SANTA MARIA, Calif. — Michael Jackson left the courthouse Monday just as he entered it, a free but somber man waving to fans and blowing a kiss, after a jury rejected charges that he repeatedly molested a 13-year-old boy, gave him alcohol and held him and his family captive at Neverland ranch.
The jury of eight women and four men concluded that the evidence was not sufficient beyond any reasonable doubt that Jackson was a predatory child molester who groomed the boy with liquor and porn and then groped him. The jurors found him not guilty on all 10 counts.
“The evidence said it all,” said one of the jurors, a middle-aged mother. “We had a closet full of evidence that made us come back to the same thing — that there wasn’t enough” to convict. “Things didn’t add up,” she said.
In comments after the verdict, the jurors did not call Jackson’s young accuser a liar, but the foreman described the teen as programmed by his mother.
It was a stinging rebuke against the case brought by the Santa Barbara County prosecutors and sheriff’s investigators, but it was a virtual moment of rebirth for the pop singer, who had faced the possibility of leaving the courthouse in a sheriff’s van on his way to jail or prison for as long as 18 years if he had been found guilty on all charges.
Jackson returned to his ranch, a 2,600-acre estate in the nearby foothills, as fans and the media trailed behind and camped out at its gates.
What Jackson will do next is unknown. The taint of the charges may linger, but his attorneys and entourage have repeatedly described the case against him as an attempt to shake down the singer for money by a family of, according to Jackson’s defense attorney, “con artists, actors and liars.”
The sensational 15-week trial ended in the early afternoon as the court clerk read the verdicts and repeatedly stated that the jury found the 46-year-old Jackson “not guilty.”
In the courtroom, fans openly wept, and so did several of the jurors, who later described the scene as filled with emotion and a release of pent-up tensions. Jackson’s mother wrapped her arms around Tito, one of her sons. The prosecutors leaned back, as if stunned.
Throughout, Jackson remained seated and still, as he has through the entire trial, and only toward the end did he raise a tissue to his face and dab at his eyes. Afterward, he hugged his defense attorneys and left the courthouse in one of the entourage’s four black SUVs parked outside, surrounded by his family and bodyguards, one holding the now trademark black umbrella above the entertainer’s head.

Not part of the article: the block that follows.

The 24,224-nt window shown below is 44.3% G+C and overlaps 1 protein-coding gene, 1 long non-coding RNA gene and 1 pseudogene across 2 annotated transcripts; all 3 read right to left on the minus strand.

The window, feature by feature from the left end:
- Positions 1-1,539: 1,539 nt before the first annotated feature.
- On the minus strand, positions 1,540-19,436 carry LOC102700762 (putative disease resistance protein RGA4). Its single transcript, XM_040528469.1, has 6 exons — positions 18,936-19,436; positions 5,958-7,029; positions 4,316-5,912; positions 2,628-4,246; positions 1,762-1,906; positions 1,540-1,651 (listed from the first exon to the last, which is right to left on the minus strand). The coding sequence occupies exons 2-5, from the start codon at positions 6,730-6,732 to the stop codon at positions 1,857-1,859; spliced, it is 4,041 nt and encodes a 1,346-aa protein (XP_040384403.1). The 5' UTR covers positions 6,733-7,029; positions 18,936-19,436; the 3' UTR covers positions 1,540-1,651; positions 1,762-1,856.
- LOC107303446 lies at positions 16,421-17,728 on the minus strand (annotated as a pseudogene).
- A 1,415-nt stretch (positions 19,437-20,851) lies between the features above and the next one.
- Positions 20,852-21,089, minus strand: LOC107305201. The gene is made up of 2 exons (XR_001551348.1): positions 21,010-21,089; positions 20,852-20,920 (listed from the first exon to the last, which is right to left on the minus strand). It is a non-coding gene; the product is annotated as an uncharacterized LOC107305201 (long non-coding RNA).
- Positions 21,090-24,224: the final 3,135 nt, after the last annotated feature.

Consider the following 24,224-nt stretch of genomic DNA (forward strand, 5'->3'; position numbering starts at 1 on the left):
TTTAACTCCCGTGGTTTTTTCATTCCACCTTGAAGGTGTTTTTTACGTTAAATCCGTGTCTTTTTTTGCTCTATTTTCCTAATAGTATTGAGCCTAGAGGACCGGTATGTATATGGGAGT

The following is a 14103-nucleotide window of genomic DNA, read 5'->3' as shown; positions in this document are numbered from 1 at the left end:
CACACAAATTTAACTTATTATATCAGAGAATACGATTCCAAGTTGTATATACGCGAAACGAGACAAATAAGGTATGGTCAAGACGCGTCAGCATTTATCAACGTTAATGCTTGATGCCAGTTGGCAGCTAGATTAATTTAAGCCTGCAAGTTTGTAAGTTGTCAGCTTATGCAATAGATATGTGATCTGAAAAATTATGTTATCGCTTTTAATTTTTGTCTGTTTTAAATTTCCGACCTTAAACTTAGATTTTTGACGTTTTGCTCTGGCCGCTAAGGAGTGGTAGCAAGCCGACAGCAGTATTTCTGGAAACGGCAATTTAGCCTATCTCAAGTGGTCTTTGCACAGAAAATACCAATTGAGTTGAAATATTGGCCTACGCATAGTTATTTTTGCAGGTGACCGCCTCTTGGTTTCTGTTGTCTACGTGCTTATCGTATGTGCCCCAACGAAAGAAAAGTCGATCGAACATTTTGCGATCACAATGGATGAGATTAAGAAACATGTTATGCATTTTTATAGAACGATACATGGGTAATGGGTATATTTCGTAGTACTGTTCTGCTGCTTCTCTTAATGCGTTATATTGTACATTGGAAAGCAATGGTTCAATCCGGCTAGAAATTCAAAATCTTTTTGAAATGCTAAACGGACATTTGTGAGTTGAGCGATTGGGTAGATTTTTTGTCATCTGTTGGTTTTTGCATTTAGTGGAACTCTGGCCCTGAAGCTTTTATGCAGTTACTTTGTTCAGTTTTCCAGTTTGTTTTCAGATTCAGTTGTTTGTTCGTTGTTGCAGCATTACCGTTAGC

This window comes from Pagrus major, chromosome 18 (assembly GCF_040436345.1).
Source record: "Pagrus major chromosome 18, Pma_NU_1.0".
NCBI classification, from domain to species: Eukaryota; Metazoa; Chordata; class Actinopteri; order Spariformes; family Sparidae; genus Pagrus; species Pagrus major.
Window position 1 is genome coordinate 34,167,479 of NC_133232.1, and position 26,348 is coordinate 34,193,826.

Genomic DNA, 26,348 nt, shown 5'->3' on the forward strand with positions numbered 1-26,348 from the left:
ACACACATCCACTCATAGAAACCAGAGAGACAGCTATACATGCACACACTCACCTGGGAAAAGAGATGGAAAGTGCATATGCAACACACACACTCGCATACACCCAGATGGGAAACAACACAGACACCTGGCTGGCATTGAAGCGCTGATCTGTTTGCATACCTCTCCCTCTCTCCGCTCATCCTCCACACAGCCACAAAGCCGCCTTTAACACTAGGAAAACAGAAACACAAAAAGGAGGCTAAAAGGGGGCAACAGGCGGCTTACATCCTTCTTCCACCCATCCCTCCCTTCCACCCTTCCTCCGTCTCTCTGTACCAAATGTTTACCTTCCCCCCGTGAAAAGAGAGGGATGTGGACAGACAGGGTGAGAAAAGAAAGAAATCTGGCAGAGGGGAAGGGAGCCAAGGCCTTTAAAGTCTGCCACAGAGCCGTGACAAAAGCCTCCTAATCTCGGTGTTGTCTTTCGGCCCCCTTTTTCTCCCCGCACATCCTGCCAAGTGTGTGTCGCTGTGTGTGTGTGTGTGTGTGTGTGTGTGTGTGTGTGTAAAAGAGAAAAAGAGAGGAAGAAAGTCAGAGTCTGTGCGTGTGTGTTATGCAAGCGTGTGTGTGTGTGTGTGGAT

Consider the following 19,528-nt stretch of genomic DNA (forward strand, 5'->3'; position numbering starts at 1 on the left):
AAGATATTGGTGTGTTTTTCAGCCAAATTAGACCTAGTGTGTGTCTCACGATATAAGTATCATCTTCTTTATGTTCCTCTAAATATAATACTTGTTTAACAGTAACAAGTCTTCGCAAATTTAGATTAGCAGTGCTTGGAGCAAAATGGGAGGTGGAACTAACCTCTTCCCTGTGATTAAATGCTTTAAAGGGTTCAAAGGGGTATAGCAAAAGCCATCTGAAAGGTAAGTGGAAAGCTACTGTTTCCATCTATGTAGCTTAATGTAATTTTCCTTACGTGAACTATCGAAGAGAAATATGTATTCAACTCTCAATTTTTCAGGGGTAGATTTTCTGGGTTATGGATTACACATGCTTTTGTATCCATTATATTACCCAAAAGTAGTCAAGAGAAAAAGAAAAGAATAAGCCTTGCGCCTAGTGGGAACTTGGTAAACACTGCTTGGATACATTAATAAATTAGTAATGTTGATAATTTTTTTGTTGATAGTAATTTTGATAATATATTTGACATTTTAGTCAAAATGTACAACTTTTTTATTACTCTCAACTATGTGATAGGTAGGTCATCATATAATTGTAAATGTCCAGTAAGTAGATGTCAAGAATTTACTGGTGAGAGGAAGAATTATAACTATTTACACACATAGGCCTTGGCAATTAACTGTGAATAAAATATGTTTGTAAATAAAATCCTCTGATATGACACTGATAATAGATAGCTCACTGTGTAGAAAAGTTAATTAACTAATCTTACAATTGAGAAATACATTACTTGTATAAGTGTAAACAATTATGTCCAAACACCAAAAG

Outside, the fans erupted in cheers, screaming, “We love you Michael,” and jumping excitedly. One woman released a white dove each time a not-guilty verdict was announced, and others let balloons sail aloft in the warm breeze.
Jackson’s lead defense attorney, the silver-maned Thomas Mesereau Jr., walked back inside after Jackson’s retinue headed back to Neverland. Mesereau beamed, and said simply, “Justice has been served.”
In his remarks after the verdict, a glum Santa Barbara District Attorney Tom Sneddon said, “Obviously we’re disappointed in the verdict,” but went on to add that “we did the right thing” in pursuing Jackson. “We thought we had a good case.” He denied — again — that he had a vendetta to pursue against the pop star.
In the news conference in the courtroom after the verdict, the jurors, who were only identified by their assigned numbers, described a case that was weak and an accuser and his family, especially his mother, who could not be believed.
The jurors said they found the mother odd, and thought it weird that while on the stand, she snapped her fingers and tried to address them directly.
They said their deliberations were calm and confident, that they raised their hands when they wanted to speak in the jury room, and that they remained on good terms. There were “no screaming matches,” one of them said.